The growth of the market is driven by organizations’ recognition of the importance of positive customer experiences.

New line product and loyalty card is also one of the important elements of CRM strategy, Lidl has to build loyalty between customer and the company. This is very important stage. Lidl has to know their customer and keep his satisfaction on the high level. To help receiving this information they have to know the customer needs. One of the methods is a loyalty card system, which benefit the business and customer. This little innovation show the customer habits so the company can improve service provided to their customer. Customers have benefit of this card as well, because every specified time they receive the bonus voucher, which can be subtract from the shopping amount in the next shopping time.

Other method is expanding the line of the product, which will satisfy customers with special diet (organic food, low fat, fresh and extra special goods).

 For example ASDAis a retailer that appreciates the customer needs through the loyalty card. They as well developed  the new line product because they see the benefit of it. All the new line of product are sale well what make them adding and extend ranges (Elizabeth R 2007).

Business benefits of CRM

Implementing a customer relationship management (CRM) solution might engage significant time and expense. However, there are many possible benefits.

knox S(2003) stated that improvement in customer service and satisfaction is one of the most popular measures of CRM success, probably because these are relatively easy to measure.

A main benefit can be the improvement of better relations with business existing customers, will lead to:

Better sales through better timing due to anticipate needs based on significant trends

Identify needs more effectively by understanding specific customer needs

Cross-selling of other products by highlighting.

Successful targeted marketing communications aimed specifically at customer requests

A more personal approach and the development of new and improved goods and services in order to succeed more business in the future

Improved customer satisfaction, and ensuring that your good reputation in the marketplace continues to grow.

Increased value from your existing customers and reduced cost linked with supporting and servicing them, increasing your overall competence and reducing total cost of sales.

Once the business starts to look after its existing customers successfully, hard work can be concentrated on finding new customers and growing the market. The more knowing about business customers, the easier it is to identify new forecast and increase the customer base.

Even with business of improved knowledge, there’s always space for improvement. Customer needs change over time, and technology can make it easier to find out more about customers and ensure that everyone in a business can develop this information.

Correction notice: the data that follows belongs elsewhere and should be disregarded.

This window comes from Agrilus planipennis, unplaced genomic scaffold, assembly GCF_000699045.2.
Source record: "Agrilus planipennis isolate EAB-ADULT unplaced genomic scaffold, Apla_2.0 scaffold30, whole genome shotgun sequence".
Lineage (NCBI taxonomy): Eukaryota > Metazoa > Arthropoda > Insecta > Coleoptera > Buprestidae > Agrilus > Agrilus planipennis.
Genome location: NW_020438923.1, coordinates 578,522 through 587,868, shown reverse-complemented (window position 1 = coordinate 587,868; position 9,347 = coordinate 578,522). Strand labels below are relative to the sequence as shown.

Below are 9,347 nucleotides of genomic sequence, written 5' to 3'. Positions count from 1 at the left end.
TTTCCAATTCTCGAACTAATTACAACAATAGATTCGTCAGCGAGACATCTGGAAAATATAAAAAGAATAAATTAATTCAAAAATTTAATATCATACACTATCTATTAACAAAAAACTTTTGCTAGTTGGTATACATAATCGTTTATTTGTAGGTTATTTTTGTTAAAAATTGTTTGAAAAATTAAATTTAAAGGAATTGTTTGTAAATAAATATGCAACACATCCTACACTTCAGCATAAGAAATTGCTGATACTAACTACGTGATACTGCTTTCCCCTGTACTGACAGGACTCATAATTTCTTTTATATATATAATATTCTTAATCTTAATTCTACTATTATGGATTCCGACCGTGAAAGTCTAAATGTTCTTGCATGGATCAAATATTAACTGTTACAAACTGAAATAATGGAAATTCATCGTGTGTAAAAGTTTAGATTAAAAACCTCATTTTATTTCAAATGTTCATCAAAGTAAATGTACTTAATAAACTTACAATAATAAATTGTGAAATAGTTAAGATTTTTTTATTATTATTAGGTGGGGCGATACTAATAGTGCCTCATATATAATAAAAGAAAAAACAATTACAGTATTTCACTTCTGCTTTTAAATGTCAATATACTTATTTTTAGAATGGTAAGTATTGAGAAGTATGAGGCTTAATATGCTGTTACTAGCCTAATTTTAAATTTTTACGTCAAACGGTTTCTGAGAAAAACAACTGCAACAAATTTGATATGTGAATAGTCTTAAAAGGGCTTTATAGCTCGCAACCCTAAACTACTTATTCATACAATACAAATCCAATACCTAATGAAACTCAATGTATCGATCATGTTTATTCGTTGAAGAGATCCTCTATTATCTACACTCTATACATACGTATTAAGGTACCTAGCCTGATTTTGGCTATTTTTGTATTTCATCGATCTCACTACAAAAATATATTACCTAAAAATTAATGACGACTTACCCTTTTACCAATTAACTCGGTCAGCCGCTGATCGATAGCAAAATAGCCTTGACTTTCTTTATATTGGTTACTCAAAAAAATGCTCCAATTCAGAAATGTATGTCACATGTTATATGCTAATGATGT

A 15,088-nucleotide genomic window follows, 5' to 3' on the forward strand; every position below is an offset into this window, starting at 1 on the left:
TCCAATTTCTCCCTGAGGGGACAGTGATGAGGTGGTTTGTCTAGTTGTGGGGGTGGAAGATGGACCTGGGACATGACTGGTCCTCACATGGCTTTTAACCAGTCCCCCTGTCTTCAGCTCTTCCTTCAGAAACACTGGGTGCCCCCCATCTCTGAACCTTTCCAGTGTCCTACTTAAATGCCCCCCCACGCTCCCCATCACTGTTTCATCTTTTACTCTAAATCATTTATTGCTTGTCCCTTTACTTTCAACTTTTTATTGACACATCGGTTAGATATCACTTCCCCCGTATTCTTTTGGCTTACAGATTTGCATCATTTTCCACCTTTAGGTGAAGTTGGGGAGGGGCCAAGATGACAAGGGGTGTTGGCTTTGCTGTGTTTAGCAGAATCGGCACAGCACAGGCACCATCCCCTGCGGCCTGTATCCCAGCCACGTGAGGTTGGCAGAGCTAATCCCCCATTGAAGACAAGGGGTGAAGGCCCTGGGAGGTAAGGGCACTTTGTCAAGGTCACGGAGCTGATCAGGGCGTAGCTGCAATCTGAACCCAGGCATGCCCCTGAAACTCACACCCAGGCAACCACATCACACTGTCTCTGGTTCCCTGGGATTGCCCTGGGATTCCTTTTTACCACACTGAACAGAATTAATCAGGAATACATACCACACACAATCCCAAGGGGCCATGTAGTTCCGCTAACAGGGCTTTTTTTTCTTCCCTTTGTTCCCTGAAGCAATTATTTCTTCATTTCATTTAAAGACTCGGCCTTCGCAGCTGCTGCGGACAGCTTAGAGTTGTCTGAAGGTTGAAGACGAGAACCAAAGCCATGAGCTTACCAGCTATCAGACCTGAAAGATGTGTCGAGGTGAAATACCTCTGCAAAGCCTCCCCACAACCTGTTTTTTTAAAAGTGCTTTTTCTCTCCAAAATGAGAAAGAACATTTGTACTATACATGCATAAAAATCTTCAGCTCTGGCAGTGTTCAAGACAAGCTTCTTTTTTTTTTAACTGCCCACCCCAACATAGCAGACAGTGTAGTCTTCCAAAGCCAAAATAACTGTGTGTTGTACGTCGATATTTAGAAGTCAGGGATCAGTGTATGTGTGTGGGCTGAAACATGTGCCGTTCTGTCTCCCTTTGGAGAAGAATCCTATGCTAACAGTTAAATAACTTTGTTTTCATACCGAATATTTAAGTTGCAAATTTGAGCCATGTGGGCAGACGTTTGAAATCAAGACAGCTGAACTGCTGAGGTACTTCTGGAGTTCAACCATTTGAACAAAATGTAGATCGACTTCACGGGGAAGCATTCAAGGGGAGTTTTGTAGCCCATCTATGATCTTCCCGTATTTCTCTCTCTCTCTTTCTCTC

CRM and Technology  

CRM is reliant on the use of technology, more specifically information management  technology.

Research in the field of knowledge management, a closely related discipline to IM and CRM, found the SME sector was less advanced in KM in comarison to large organisations, with low levels of investments in KM approaches and systems, mainly as a result of low resource levels and lack of time (McAdam and Reid, 2001). However in the same study SMEs showed an appreciation for the value of knowledge in gaining competitive advantage through responsiveness (McAdam and Reid, 2001), thus suggesting that were the resource and time issues removed, SMEs would seek to employ the technology.

Jeffcoate et al.( 2002) stated that “low sales resulted from a combination of constraints…In particular, most companies had limited knowledge about how various computer technologies could contribute to an overall e-commerce strategy and were frustrated by their dependence on external service providers” .

This suggests SMEs may employ technology on a whim or to avoid competitive disadvantage, without prior appreciation or realization of the strategic benefits to be gained. As a result SMEs that adopt CRM technology may do so without ever experiencing or understanding the full benefits it has to offer, and whilst CRM packages may be affordable, it may prove expensive if there is an over reliance on external service providers to customize or in tergrate the technology with other systems.

The key factors influencing the take up of technology within the companies such as Lidl include financial resources and the knowledge of the managers, whilst the use of the technology and resulting benefits are mainly related to the knowledge of the staff. In order to harness the full power of a CRM system it will need to integrated with other systems, which may be costly for SMEs, depending on the level of reliance on external service providers to perform such tasks. Throughout the literature resource constraints, both financial and knowledge resources, are highlighted as the main barriers to the helpful use of technology by small firms. However there are contrasting views as to whether SMEs are strategic in their approach to the use of technology, with the majority of papers approving they are not. For CRM to be successful it must be implemented strategically with a focus on the long term.